• Opinion: Microsoft Fixes Critical Flaws with Patch Tuesday Updates

    Microsoft released a total of seven new security bulletins for May's Patch Tuesday. Four are rated as Important, and the other three are Critical, but two in particular are getting the most attention: MS12-034 and MS12-029.

  • Opinion: Recover Encrypted Files From An Old Hard Drive

    Jeff Hudgins removed the hard drive from a dying computer, and via USB plugged it into a new PC. But he can't access his files. They're encrypted.

  • Opinion: 'Smishing' Attacks Are on the Rise

    Text messaging is the most common non-voice use of a mobile phone. There are trillions of text messages received around the world each day, and an increasing number of them are spam, or phishing attacks of some sort.

  • Opinion: Google Street View's Wi-Fi Snooping Engineer is Outed

    The engineer who wrote the code causing Google's Street View cars to capture unencrypted Wi-Fi traffic in several countries has been identified, according to an online report. Marius Milner, currently a software engineer for Google's YouTube, was the person responsible for creating Street View's Wi-Fi traffic recording software, The New York Times is reporting. UPDATED: 2nd May 2012

  • Opinion: The Cloud, Day 26: Too Much Cloud Can Be a Bad Thing

    On Day 25 of the 30 Days with the Cloud series, I spelled out why I believe that cloud-based data storage and syncing is becoming mandatory thanks to mobile devices and SSD drives. Today I’m going to put a caveat on there, though.

  • Opinion: AVG Anti-Virus Free Edition

    AVG Anti-Virus Free Edition was PCWorld's top pick in April 2012's Free Antivirus You Can Trust. It performed well in virtually all of the tests we ran.

  • Opinion: Avast Offers Free Security for Mac OS X

    Mac users have been forced to face a cold reality lately--the days of security through obscurity are over. Macs have traditionally been off the radar, and relatively safe just by virtue of being Macs. Now that malicious attacks are targeting Macs, users need to defend themselves. Avast is stepping up to offer its popular free antimalware software for Mac OS X.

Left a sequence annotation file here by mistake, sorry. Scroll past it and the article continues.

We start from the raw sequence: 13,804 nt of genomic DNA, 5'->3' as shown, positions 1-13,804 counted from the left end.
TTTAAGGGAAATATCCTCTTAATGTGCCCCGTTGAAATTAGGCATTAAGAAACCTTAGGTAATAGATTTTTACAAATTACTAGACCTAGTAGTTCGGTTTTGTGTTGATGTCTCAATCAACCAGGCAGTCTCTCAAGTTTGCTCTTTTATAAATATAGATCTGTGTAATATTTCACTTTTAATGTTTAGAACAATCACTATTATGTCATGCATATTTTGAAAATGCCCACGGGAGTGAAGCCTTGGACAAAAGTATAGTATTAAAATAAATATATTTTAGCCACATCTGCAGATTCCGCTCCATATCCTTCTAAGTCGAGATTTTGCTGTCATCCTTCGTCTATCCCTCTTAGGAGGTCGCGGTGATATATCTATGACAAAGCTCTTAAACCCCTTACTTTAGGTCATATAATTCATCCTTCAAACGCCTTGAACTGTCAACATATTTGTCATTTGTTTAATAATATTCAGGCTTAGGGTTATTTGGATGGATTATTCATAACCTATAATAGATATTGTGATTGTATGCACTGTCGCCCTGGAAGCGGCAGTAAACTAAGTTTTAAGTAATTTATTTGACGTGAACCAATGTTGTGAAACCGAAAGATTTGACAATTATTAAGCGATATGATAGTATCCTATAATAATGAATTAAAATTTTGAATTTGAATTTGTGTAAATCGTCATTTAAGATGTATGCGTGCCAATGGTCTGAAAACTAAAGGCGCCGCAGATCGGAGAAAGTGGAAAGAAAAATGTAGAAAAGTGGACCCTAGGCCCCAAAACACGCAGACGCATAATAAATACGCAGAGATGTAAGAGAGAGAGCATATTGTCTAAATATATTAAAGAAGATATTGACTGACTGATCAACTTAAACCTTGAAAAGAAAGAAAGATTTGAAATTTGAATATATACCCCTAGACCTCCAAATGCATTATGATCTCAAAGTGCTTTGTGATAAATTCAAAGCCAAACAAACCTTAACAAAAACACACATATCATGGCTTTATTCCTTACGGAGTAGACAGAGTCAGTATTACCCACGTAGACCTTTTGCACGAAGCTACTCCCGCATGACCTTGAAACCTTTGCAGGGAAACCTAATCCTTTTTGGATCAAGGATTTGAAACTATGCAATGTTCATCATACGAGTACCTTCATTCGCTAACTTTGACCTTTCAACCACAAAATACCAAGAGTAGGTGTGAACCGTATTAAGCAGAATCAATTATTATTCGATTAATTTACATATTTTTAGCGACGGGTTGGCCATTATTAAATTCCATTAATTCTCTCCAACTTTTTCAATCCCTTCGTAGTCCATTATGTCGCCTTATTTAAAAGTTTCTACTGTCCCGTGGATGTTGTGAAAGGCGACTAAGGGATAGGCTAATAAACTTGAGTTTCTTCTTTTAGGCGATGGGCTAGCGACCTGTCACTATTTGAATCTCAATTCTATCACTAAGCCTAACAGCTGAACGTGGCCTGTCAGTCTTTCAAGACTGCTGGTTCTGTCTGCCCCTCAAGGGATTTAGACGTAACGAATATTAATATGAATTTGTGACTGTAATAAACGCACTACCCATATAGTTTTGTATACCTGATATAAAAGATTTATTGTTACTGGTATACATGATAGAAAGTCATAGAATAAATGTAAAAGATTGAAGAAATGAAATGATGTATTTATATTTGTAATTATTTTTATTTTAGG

• Opinion: Should You Worry About Google Drive Privacy?

    The wording of the Google Drive terms of service has ruffled some feathers. However, the short answer to the question posed in the title of this article is "no". Allow me to explain.

  • Opinion: CISPA Passes The House: What You Need to Know

    The U.S. House of Representatives passed the Cyber Information and Security Protection Act late Thursday despite concerns over user privacy, the specter of SOPA/PIPA, and a veto threat from the Obama administration. The idea behind CISPA is to empower the government and corporations to work together to better protect American infrastructure from foreign attacks. But many civil liberties groups say the bill is too broad and threatens user privacy.

  • Opinion: Automatically encrypt files for your Google Drive

    Today Google launched Google Drive, a free-if-you-just-need-5GB-of-storage Dropbox-like service that lets you easily store and share files in the cloud.



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Twitter - not news

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See Moo Studios' new animated advert for Blue Moon beer